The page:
I was dreading that reception, and even thought about ducking out on it, but I'm glad I went. I'm glad I sat with moms who bring their children to Mass. I'm glad my child attends this school where the kids are taken to church and can learn about Jesus and why it's an important moment when the bells ring. I'm glad that the parents can share, through funny stories about what their own kids did in church, how we help our children understand those important moments.

Thursday, June 06, 2013

Lawn Chair Catechism 2.0

Joining up with Lawn Chair Catechism, hosted at!

I'm not through chapter 1 of the book yet, but it starts out with some distressing stats about retention. Specifically, is the Church keeping the folks it baptizes? (Sadly, not very well.)

I'm a cradle Catholic, as are my parents, my husband, my siblings and my children. But participation varies, despite childhoods centered on Catholic school and Mass attendance.

Right now I struggle with my older kids' attitudes about Mass. I wish that all my kids wanted to go to Mass on Sunday, wanted to find a way to serve the Church and to know God better.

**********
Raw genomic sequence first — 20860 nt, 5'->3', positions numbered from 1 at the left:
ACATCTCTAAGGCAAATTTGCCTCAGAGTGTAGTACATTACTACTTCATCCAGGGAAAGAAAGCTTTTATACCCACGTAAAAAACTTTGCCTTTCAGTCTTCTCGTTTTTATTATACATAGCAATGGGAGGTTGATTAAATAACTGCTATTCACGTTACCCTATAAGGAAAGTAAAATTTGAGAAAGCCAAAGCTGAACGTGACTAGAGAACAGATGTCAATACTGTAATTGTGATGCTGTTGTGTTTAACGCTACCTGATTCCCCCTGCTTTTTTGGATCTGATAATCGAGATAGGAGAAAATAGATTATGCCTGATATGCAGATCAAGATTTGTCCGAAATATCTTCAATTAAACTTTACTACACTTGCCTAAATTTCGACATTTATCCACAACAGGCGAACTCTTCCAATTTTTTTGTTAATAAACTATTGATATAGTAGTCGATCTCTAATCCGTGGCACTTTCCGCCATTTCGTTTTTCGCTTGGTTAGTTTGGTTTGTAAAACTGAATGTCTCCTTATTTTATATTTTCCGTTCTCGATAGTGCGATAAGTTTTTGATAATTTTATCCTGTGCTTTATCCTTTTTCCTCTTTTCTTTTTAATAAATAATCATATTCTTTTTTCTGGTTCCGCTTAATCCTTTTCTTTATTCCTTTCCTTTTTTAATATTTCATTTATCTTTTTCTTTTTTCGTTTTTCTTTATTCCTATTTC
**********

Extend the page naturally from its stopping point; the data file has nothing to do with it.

I am here to say that bringing them to Mass each and every Sunday of their lives is not enough. Sending them to Catholic school is not enough. Praying Grace before meals is not enough. All of these are good things. None of them are guarantees.

I wonder, sometimes, if that fact that my own relationship with God has not been enough to inspire my family. Do I show them that faith is a joyful, difficult, exciting, scary struggle? Or do my actions (and words) lead them to believe that faith is less about living and more about following the rules?

To form intentional disciples we must first become intentional disciples. Does the faith I have on the inside show on the outside? Do my actions speak louder than the Tau cross I wear around my neck?

I've got a lot of work to do.

(My impression of the book, Forming Intentional Disciples? So far so good! You've still got time to order it at the discount price of $10 with FREE shipping, through Saturday, June 8!)

Wednesday, June 05, 2013

Thinking Ahead

Little Brother:  "My pen pal this year has so much in common with me! He wants to be a Marine or a soccer player, and I want to be in the Army or a soccer player."

Me:  "The Army? Not the Air Force?"

LB:  "Definitely Army."

Me:  "Why not Air Force?"

LB:  "Air Force is too dangerous."

Me:  "They're BOTH dangerous."

LB:  "Yeah, but if you get hit in a plane, you definitely die. Unless you have a parachute."